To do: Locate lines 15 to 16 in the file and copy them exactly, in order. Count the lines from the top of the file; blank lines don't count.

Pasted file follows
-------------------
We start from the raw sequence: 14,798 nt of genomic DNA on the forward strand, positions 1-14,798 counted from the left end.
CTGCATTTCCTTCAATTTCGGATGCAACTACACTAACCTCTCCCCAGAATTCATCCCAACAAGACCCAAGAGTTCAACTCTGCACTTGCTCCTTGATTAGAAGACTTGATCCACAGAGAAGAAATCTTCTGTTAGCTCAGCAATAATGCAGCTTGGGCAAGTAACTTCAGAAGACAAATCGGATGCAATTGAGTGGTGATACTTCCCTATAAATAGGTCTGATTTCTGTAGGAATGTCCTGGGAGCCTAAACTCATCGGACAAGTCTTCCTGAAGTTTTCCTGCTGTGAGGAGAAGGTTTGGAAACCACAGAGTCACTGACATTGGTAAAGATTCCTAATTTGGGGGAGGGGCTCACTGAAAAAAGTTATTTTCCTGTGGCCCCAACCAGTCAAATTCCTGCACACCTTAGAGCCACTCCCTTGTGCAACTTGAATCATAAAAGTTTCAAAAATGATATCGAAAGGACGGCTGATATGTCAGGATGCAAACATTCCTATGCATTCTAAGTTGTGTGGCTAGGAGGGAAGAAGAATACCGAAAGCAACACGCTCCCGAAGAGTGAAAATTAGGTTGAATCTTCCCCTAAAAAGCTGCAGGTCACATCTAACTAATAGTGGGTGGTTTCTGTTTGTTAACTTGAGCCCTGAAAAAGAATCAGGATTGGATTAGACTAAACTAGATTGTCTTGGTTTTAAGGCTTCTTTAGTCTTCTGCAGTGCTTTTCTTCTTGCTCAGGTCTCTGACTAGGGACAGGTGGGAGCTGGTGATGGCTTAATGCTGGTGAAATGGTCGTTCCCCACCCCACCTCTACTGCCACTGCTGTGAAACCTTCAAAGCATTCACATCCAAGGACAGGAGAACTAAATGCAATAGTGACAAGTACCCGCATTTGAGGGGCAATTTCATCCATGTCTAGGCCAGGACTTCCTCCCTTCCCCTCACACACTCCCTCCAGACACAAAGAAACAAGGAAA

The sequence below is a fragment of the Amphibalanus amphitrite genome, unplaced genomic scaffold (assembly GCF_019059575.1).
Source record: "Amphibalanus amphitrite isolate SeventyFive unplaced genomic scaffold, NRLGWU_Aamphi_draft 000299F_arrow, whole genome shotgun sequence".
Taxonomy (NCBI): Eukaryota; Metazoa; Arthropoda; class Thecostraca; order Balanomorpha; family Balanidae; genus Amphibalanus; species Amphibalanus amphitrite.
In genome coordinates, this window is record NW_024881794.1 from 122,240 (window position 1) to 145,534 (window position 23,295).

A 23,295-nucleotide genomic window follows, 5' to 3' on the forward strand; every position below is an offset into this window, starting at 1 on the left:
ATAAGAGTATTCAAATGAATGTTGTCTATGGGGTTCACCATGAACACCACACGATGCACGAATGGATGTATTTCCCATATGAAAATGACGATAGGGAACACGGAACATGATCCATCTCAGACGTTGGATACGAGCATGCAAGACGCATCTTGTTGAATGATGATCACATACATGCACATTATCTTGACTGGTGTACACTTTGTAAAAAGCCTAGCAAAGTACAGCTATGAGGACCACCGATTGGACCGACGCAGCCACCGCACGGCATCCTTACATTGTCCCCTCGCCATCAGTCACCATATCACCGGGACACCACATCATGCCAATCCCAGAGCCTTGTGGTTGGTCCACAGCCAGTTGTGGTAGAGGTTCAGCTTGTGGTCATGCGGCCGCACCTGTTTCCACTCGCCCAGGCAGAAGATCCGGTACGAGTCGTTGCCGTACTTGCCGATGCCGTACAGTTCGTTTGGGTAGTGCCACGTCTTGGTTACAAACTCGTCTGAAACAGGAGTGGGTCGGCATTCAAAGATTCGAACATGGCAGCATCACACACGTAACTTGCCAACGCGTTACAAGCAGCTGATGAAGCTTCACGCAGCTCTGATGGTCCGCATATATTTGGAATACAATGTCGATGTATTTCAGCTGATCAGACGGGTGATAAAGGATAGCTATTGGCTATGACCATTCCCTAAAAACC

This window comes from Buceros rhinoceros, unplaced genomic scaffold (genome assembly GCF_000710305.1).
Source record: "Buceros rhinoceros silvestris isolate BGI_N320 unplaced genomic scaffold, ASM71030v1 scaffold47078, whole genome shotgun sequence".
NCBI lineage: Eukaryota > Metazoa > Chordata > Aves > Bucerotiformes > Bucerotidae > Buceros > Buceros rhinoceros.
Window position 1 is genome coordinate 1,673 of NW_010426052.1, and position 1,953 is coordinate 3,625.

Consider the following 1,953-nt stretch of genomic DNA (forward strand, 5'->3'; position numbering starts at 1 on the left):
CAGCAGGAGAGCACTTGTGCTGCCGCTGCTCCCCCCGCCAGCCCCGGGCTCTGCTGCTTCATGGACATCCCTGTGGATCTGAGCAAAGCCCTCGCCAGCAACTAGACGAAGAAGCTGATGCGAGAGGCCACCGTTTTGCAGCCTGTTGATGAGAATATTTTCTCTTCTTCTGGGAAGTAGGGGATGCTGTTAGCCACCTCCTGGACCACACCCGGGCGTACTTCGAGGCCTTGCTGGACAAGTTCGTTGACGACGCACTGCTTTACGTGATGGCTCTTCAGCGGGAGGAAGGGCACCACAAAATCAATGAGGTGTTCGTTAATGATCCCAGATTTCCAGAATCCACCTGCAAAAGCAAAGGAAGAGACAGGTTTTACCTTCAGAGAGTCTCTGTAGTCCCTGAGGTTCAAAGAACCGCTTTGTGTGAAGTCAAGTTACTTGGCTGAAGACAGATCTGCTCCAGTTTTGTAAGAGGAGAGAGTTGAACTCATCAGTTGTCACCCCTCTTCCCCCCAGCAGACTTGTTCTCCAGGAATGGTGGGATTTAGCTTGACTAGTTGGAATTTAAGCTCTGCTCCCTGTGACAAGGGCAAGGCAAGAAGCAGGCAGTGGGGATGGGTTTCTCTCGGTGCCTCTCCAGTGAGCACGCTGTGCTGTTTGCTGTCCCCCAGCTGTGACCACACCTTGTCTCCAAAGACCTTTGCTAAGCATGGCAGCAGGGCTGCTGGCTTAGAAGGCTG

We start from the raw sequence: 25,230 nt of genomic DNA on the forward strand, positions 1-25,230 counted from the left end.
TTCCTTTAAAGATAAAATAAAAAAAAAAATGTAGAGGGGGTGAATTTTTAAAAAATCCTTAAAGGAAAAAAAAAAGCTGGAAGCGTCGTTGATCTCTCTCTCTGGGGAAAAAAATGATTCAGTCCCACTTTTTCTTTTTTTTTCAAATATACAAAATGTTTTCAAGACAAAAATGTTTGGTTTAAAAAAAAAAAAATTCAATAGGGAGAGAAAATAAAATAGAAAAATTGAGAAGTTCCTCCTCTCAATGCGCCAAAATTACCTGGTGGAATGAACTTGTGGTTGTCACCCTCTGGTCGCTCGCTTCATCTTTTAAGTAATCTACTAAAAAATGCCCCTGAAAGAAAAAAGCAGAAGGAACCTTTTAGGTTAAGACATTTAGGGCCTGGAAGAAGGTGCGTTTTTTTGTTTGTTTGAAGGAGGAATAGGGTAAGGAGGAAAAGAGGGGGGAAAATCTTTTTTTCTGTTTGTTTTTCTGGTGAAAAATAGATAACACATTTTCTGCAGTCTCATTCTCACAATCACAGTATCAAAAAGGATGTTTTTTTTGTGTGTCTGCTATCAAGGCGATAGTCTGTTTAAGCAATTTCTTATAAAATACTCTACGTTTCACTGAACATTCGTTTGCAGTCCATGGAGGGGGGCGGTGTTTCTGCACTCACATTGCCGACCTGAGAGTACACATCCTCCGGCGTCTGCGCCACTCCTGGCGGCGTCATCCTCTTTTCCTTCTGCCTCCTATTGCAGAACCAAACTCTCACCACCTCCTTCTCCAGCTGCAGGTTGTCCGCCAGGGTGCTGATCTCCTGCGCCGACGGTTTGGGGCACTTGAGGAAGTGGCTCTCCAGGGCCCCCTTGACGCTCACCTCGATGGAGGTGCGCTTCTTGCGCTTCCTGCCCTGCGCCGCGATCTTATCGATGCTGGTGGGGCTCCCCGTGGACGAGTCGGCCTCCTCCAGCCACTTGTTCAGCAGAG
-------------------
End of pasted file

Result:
We start from the raw sequence: 25,230 nt of genomic DNA on the forward strand, positions 1-25,230 counted from the left end.
TTCCTTTAAAGATAAAATAAAAAAAAAAATGTAGAGGGGGTGAATTTTTAAAAAATCCTTAAAGGAAAAAAAAAAGCTGGAAGCGTCGTTGATCTCTCTCTCTGGGGAAAAAAATGATTCAGTCCCACTTTTTCTTTTTTTTTCAAATATACAAAATGTTTTCAAGACAAAAATGTTTGGTTTAAAAAAAAAAAAATTCAATAGGGAGAGAAAATAAAATAGAAAAATTGAGAAGTTCCTCCTCTCAATGCGCCAAAATTACCTGGTGGAATGAACTTGTGGTTGTCACCCTCTGGTCGCTCGCTTCATCTTTTAAGTAATCTACTAAAAAATGCCCCTGAAAGAAAAAAGCAGAAGGAACCTTTTAGGTTAAGACATTTAGGGCCTGGAAGAAGGTGCGTTTTTTTGTTTGTTTGAAGGAGGAATAGGGTAAGGAGGAAAAGAGGGGGGAAAATCTTTTTTTCTGTTTGTTTTTCTGGTGAAAAATAGATAACACATTTTCTGCAGTCTCATTCTCACAATCACAGTATCAAAAAGGATGTTTTTTTTGTGTGTCTGCTATCAAGGCGATAGTCTGTTTAAGCAATTTCTTATAAAATACTCTACGTTTCACTGAACATTCGTTTGCAGTCCATGGAGGGGGGCGGTGTTTCTGCACTCACATTGCCGACCTGAGAGTACACATCCTCCGGCGTCTGCGCCACTCCTGGCGGCGTCATCCTCTTTTCCTTCTGCCTCCTATTGCAGAACCAAACTCTCACCACCTCCTTCTCCAGCTGCAGGTTGTCCGCCAGGGTGCTGATCTCCTGCGCCGACGGTTTGGGGCACTTGAGGAAGTGGCTCTCCAGGGCCCCCTTGACGCTCACCTCGATGGAGGTGCGCTTCTTGCGCTTCCTGCCCTGCGCCGCGATCTTATCGATGCTGGTGGGGCTCCCCGTGGACGAGTCGGCCTCCTCCAGCCACTTGTTCAGCAGAG